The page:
Manifesto for the Beautiful Struggle

After years of pandemics, climate crisis, civil war, and suicides 

the food stopped growing, the oil stopped flowing, 

and the sky darkened under a blood moon.

The earth weeped.

The animals spoke. 

The people had become soft

languishing in technological wonders

and addictions to false joy.

But he Tetons stood tall

and the people who loved them organized. 

They turned to Shoshone and Arapahoe elders,

to farmers and ranchers, 

to teachers and survivalists,,

to the women and children, 

to the mountain guides,

to their intuitive dogs and horses, 

to the native animals and plants, 

to the spirits of the adventurers who died here,

to their troll and the fairies and sprites who came out of the woods, and

to the storms and the stars and the moon.

Some meditated, some prayed

some paddled, some summited.

They stopped talking at the same time

and listened to tears of voices unheard.

They touched, they hugged, and 

looked into the eyes of the elk on the Refuge.

With enhanced awareness, courage, and optimism

they stopped breathing the toxic smoke of

fundamentalism, perfectionism, competition

tribalism, celebrity, and unfettered growth.


Time was short, the world was watching.

With quiet resolute actions, a new generation 

with audacity and humility

chose to make a difference over making money.

Built on the collective knowledge of 

remarkable humans who came before

nature and society united

under immutable laws of the universe

to balance, to protect what languished

In order to flourish. 

A Grand Sacrifice, they let nature manifest the way. 

To visit or live here required signing a manifesto committed to            

treat Mother Earth as a responsibility, not a resource,

and to ensure the mental, spiritual, and physical health of others. 

They reimagined technology, business, and government

and harnessed environmentally sustainable capitalism.

One in, one out. Money no longer the currency for access;

only love for nature, adventure, and hard work could buy in.

Through a lottery, anyone with the right intention could visit

Paid for by market incentives ground in moral values.

The ones who stayed would do anything 

for their fields and livestock,

for the feel of powdered snow on their eyelashes,

for the discovery of a chanterelle,

for the thrill of whitewater, 

for the sight of a speckled fawn,

to meditate and paint at sunrise,

to dance under summer stars,

for the sweet purple kiss of a child eating huckleberries, and

the shimmer of a trout slithering through their fingers. 

They slowed down, stopped competing with each other.

They grew their own food and fed the community.

They bathed in the forests, rivers, and meadows of wildflowers.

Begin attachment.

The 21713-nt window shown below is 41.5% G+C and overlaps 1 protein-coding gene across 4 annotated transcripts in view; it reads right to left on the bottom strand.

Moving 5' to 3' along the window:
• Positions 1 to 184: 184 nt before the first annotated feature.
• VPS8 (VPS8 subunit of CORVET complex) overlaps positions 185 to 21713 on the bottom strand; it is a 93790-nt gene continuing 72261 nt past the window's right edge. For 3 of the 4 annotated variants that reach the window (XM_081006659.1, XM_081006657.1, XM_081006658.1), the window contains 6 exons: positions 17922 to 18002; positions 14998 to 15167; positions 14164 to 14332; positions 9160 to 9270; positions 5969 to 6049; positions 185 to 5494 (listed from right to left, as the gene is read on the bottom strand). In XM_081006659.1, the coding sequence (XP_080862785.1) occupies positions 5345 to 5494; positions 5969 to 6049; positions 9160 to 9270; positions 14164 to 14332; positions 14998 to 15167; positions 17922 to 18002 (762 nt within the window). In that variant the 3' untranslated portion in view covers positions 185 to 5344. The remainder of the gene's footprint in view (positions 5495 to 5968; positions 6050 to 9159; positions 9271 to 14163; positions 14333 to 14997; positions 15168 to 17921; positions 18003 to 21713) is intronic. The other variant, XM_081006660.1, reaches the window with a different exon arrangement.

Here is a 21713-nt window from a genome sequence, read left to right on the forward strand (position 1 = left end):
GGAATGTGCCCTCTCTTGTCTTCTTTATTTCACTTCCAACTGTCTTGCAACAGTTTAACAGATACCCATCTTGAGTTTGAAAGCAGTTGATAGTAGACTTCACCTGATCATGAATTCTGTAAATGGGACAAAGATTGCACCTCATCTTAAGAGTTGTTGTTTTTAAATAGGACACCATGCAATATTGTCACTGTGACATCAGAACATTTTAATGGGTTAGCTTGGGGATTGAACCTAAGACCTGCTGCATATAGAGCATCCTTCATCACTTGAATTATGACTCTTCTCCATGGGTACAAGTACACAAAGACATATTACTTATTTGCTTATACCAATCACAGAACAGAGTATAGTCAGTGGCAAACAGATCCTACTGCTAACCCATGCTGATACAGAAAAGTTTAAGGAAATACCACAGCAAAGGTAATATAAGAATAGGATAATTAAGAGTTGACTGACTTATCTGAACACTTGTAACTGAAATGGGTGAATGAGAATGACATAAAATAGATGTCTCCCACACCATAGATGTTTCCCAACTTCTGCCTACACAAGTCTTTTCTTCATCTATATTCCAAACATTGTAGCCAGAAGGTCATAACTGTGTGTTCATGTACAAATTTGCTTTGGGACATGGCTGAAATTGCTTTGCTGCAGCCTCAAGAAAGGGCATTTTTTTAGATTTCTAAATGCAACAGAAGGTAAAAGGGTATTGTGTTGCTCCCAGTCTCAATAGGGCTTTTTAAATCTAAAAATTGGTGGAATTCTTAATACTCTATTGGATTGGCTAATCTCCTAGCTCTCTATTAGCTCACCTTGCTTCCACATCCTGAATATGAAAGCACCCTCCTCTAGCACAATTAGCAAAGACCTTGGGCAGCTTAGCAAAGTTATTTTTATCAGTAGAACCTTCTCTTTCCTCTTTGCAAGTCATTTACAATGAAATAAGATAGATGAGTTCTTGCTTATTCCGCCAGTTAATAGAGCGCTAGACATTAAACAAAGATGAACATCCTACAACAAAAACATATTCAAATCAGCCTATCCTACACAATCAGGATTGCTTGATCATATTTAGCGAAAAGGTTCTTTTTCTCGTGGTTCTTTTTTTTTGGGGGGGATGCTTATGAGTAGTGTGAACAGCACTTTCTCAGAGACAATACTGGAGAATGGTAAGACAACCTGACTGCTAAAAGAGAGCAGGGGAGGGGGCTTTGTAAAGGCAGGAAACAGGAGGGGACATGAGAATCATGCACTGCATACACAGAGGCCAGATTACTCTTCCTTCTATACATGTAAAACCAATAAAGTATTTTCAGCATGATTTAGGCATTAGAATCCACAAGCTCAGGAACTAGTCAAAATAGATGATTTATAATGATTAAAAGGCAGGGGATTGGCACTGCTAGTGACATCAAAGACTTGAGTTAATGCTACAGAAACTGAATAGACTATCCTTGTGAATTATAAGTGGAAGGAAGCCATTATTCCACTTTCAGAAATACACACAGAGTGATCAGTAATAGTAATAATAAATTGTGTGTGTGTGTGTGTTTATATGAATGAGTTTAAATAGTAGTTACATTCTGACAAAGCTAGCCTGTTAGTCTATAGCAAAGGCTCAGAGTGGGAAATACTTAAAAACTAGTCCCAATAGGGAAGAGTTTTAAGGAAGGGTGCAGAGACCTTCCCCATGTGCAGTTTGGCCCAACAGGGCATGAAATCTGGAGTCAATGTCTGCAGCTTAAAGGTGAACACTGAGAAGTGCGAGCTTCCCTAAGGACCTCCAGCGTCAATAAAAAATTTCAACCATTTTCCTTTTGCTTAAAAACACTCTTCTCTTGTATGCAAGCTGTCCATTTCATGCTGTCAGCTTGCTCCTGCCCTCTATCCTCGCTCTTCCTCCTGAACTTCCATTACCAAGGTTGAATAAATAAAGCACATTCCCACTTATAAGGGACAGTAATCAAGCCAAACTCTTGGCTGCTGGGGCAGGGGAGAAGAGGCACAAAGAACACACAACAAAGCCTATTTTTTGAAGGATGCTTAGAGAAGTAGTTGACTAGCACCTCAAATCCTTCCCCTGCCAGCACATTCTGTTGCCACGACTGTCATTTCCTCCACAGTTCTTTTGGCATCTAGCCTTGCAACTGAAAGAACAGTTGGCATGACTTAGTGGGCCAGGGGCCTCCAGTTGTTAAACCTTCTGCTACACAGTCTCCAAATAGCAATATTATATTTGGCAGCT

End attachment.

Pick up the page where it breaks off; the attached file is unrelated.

They reconnected their families, repaired broken hearts.

The rich opened their homes to the workers and artists

Shared their sporting equipment, vehicles, and tools.

Their schools prioritized agriculture, arts, critical thinking, stewardship, and play; 

churches preached only compassion, tolerance, inclusion

The children played lacrosse and skied with friends from the Wind River.

Fun became the ultimate luxury.

Everyone agreed to a tax in human effort — 

heroic acts across the community 

daily choices to serve others.

Junk food and plastic were rare, the recycling center grew

the dump overgrew with larkspur.

The sick never went uncared for, 

the differently-abled found meaning,

the elderly were kept engaged and active

they buried and burned the dead without chemicals

regenerating the circle of life for eternity.

Visitors experienced living in the moment —

a digital detox, 

memories their only souvenirs.

Once here their magic devices were disabled 

they hand-picked their experiences

before  they hopping on free solar-powered bikes or 

underground bullet trains to get around to the adventure of their choosing.

Clean food, meditation, massage, adventure, music, art, 

homegrown beer, huckleberry ice cream, elk minion, morel pasta, 

and a connection with nature was on the menu.

They visualized themselves in the shoes of those they hoped to serve

and focused on individual goals 

only after serving the community and the land.

The highest honor bestowed on those with wealth

went to those who gave it away.

Acceptance, respect, and love 

was based on what they gave, not money, power, or fame. 

The greedy, the egotistical, and the extractors, were driven out. 

Determined fools were punished but not executed

and gently taught correctness.

Connection replaced consumerism,

purpose replaced profits,

sustainability replaced selfishness,

the workers were no longer simply inputs.

They met the present with an open mind

and as the earth healed, they healed themselves

Visitors returned home, inspired to share what they learned.

The environment no longer their personal domain

they always gave more than they took

and grew rich in spirit and joy. 

One Comment on “Manifesto for the Beautiful Struggle

  1. Your article in Huffpost is interesting but you give yourself away in saying that you agree with your brother that there has been a 200 year conspiracy between the Catholic church, the military and Wall Street. The only difference between you and your brother is in degree, not in the quality of your thinking. You’re both clearly prone to conspiracy thinking, not to critical thinking.


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